Now you may be saying about now, dude, why are you writing about running, and not about something spiritual or perhaps some baptisms and salvations?  Well funny you mentioned that.  I often think of what I would tell my readers about on these morning runs.  They are mostly only interesting if you are there.  But there has been an development.  Since my Swahili is slowly, (poly poly) improving I began a new phase in my running.  Each morning I run by little farms of about 4 acres called shambas.  Typically they have one to four buildings on them, some goats, a cow, chickens and some maze or potatoes planted.  Workers are almost always in the fields and children are everywhere.  I now greet everyone I can.  When they see me several days in a row I try one of my more extended greetings.  Greetings are of paramount importance in Tanzania.  I have learned DO NOT LET THEM start the greeting process.  In my Swahili course they teach you a few common greetings.  The only problem is that Tanzanians use dozens if not hundreds and they are always working on new ones.  Especially the young coming up with cool slang greetings, like mombo vipi, poa, freshy, etc.  Seem like there is a new one every month.  So if I let them start I am going to get a greeting I have no idea of the meaning.  BUT, if I start things off I am in the driver’s seat.  So I rattle of a few quick ones, Hujambo Mama, Habari za asubuhi, Umaa mkagi.  Now that last one is only used by the aged and if you search in your English to Swahili books or online service you will not find it so I am not sure of the spelling.  It means, “how was your waking up”.  When you use it people stop in their tracks, as it is not a tourist phrase.  I use the above sequence and then when I have them stumped I quickly add that I speak only “kidogo” Kiswahili, meaning little.  I vow to return later in the day to visit and then with my translator, they say, “karibu”, welcome.  I have just gotten invited to stop by later in the day or sometimes the next.  I show up with my translator and I share the gospel of the Kingdom of God.  In Tanzania they love visitors so much they cannot refuse your request to share.  Whether they are Muslim, animist or Christian they will listen.  I have only been turned down once and they guy admitted he was basically drunk.  He is on my list for a return visit.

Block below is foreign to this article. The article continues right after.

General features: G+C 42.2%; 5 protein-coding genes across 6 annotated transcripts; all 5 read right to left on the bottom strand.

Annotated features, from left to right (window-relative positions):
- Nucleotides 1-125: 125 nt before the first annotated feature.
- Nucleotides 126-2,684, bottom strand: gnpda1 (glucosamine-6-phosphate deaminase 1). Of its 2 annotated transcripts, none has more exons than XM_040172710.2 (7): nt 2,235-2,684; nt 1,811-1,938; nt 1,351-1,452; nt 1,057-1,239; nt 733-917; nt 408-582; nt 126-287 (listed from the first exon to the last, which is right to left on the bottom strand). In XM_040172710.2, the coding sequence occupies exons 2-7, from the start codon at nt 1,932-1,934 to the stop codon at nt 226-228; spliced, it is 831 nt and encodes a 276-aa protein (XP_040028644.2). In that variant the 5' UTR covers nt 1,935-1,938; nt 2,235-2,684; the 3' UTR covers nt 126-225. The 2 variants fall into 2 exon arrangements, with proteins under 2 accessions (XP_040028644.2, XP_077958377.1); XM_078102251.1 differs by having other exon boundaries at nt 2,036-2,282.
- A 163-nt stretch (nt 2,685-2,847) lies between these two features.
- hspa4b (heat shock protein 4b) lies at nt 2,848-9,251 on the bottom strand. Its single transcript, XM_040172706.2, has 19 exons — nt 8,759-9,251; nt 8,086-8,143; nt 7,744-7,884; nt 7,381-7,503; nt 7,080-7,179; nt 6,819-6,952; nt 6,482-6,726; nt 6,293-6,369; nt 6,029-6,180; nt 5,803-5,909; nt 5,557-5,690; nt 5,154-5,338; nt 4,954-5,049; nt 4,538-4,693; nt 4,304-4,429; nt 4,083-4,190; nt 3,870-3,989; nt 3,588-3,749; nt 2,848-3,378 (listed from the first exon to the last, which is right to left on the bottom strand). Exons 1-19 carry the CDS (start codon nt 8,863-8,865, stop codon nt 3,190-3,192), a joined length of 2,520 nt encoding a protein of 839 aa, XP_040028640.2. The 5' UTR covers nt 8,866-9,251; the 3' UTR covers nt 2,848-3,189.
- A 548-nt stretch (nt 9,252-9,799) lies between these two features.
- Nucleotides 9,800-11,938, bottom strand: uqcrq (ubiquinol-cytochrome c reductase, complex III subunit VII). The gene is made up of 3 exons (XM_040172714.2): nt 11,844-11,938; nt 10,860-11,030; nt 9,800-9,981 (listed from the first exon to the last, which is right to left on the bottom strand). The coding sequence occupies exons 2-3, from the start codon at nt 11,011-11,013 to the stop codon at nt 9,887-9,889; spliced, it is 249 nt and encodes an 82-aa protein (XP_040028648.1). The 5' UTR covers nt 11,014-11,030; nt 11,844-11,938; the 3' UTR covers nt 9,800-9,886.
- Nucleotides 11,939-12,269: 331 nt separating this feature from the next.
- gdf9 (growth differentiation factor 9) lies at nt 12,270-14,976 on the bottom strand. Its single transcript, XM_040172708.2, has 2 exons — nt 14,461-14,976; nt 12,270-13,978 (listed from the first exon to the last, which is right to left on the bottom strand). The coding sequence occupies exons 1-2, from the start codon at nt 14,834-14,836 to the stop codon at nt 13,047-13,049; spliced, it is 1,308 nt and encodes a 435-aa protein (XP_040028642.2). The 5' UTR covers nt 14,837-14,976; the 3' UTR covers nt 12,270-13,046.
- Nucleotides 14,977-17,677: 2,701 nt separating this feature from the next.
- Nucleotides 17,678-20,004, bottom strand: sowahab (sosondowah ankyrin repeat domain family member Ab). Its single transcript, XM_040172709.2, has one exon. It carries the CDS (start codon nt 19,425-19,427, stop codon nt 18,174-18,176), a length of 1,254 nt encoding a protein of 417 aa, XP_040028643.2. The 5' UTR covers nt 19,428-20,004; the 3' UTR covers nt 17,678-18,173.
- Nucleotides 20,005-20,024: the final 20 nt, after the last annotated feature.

I run slowly, under the beauty of African skies.  I cannot run at night as there is absolutely NO light where I live.  It would be like running in a closet with the lights out as far as vision goes and even with a full moon the canopy of trees would reduce vision to zero.  Did I mention baboons?  But I do go out at night and look at the Milky Way.  I run mostly under Mt. Meru the second highest mountain in Africa.  But I have had occasion to run under Mt. Kilimanjaro as well.  It is dangerous for me to run there, as I can’t take my eyes off of the beautiful glacier at the top.  I fall a lot there.  It is the only glacier in the world at the equator.  Even Mt. Meru has a little snow from time to time.  It is like paradise.  In my heyday of running, Toto, a rock group had a song called Africa.  I always fantasized about running on Mt. Kilimanjaro when listening to it..  Since I was in my 20’s then the vision of myself was me speeding along, effortlessly, tanned and handsome climbing higher and higher towards the summit.   Well I am 56, you can’t run up this mountain, it take a week to hike it in heavy foliage.  But if you listen to the song you might get a glimpse of my fantasy.  I no longer have that fantasy but I have a vision.  You will have to read more of my blog to catch it.

I know that when I go to heaven I will fall there also.  There was an evangelist when I was a young man or perhaps just a television preacher named Jimmy Swaggart.  He got caught in a terrible scandal and is no longer on TV.  I share little theologically with Jimmy but he had an amazing song about a supposed dream he had once where he was in heaven.  The angles in the dream were taking him around showing him the streets of gold, and the beautiful city of God and the gates.  But he told them he only wanted to see one thing.  That asked him what was that?  He said he wanted to see Jesus.  And then when he saw Him, he fell and cried Holy.  I too will fall one day, in heaven.  And I will cry Holy.  Google that song.  It is better than my running fantasy.  It is a reality of the redeemed before their Redeemer.